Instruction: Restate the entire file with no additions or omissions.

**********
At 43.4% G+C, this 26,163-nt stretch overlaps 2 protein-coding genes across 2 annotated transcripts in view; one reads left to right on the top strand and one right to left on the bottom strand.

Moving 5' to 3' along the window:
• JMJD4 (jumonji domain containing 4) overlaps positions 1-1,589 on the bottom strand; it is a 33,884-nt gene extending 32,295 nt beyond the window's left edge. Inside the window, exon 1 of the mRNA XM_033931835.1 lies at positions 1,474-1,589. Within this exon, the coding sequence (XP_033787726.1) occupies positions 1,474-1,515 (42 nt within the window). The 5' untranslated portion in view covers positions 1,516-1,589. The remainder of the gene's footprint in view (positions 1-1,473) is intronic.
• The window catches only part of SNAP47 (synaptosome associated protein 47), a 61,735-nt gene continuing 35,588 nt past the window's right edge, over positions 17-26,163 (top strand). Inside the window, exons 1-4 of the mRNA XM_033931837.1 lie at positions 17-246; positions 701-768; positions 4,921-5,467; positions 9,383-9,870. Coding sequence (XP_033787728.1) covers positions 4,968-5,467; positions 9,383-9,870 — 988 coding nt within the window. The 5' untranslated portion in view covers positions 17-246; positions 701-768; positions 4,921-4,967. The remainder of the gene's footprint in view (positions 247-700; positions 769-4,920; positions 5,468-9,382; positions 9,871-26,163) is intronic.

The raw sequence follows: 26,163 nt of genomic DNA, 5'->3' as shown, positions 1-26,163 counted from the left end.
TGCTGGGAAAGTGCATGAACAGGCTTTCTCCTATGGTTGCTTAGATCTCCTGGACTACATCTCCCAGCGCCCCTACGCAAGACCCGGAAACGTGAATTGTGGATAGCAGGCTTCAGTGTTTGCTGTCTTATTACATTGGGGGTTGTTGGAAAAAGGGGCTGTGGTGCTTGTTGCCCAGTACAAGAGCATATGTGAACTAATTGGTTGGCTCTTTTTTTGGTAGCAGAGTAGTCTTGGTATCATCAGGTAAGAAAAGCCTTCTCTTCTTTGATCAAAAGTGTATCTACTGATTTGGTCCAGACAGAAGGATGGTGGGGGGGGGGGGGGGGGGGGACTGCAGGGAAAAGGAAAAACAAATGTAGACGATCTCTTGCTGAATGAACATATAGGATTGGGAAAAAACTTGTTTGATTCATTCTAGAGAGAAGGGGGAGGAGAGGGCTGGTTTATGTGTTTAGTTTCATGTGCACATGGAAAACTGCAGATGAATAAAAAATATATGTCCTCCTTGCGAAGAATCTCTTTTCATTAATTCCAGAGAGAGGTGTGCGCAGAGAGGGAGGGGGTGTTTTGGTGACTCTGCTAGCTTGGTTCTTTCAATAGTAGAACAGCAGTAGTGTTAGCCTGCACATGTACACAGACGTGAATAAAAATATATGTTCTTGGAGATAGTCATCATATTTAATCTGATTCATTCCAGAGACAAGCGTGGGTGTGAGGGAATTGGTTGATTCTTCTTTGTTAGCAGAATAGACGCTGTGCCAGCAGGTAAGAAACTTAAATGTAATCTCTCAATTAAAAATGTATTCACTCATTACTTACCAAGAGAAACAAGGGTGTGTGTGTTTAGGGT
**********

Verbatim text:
At 43.4% G+C, this 26,163-nt stretch overlaps 2 protein-coding genes across 2 annotated transcripts in view; one reads left to right on the top strand and one right to left on the bottom strand.

Moving 5' to 3' along the window:
• JMJD4 (jumonji domain containing 4) overlaps positions 1-1,589 on the bottom strand; it is a 33,884-nt gene extending 32,295 nt beyond the window's left edge. Inside the window, exon 1 of the mRNA XM_033931835.1 lies at positions 1,474-1,589. Within this exon, the coding sequence (XP_033787726.1) occupies positions 1,474-1,515 (42 nt within the window). The 5' untranslated portion in view covers positions 1,516-1,589. The remainder of the gene's footprint in view (positions 1-1,473) is intronic.
• The window catches only part of SNAP47 (synaptosome associated protein 47), a 61,735-nt gene continuing 35,588 nt past the window's right edge, over positions 17-26,163 (top strand). Inside the window, exons 1-4 of the mRNA XM_033931837.1 lie at positions 17-246; positions 701-768; positions 4,921-5,467; positions 9,383-9,870. Coding sequence (XP_033787728.1) covers positions 4,968-5,467; positions 9,383-9,870 — 988 coding nt within the window. The 5' untranslated portion in view covers positions 17-246; positions 701-768; positions 4,921-4,967. The remainder of the gene's footprint in view (positions 247-700; positions 769-4,920; positions 5,468-9,382; positions 9,871-26,163) is intronic.

The raw sequence follows: 26,163 nt of genomic DNA, 5'->3' as shown, positions 1-26,163 counted from the left end.
TGCTGGGAAAGTGCATGAACAGGCTTTCTCCTATGGTTGCTTAGATCTCCTGGACTACATCTCCCAGCGCCCCTACGCAAGACCCGGAAACGTGAATTGTGGATAGCAGGCTTCAGTGTTTGCTGTCTTATTACATTGGGGGTTGTTGGAAAAAGGGGCTGTGGTGCTTGTTGCCCAGTACAAGAGCATATGTGAACTAATTGGTTGGCTCTTTTTTTGGTAGCAGAGTAGTCTTGGTATCATCAGGTAAGAAAAGCCTTCTCTTCTTTGATCAAAAGTGTATCTACTGATTTGGTCCAGACAGAAGGATGGTGGGGGGGGGGGGGGGGGGGGACTGCAGGGAAAAGGAAAAACAAATGTAGACGATCTCTTGCTGAATGAACATATAGGATTGGGAAAAAACTTGTTTGATTCATTCTAGAGAGAAGGGGGAGGAGAGGGCTGGTTTATGTGTTTAGTTTCATGTGCACATGGAAAACTGCAGATGAATAAAAAATATATGTCCTCCTTGCGAAGAATCTCTTTTCATTAATTCCAGAGAGAGGTGTGCGCAGAGAGGGAGGGGGTGTTTTGGTGACTCTGCTAGCTTGGTTCTTTCAATAGTAGAACAGCAGTAGTGTTAGCCTGCACATGTACACAGACGTGAATAAAAATATATGTTCTTGGAGATAGTCATCATATTTAATCTGATTCATTCCAGAGACAAGCGTGGGTGTGAGGGAATTGGTTGATTCTTCTTTGTTAGCAGAATAGACGCTGTGCCAGCAGGTAAGAAACTTAAATGTAATCTCTCAATTAAAAATGTATTCACTCATTACTTACCAAGAGAAACAAGGGTGTGTGTGTTTAGGGT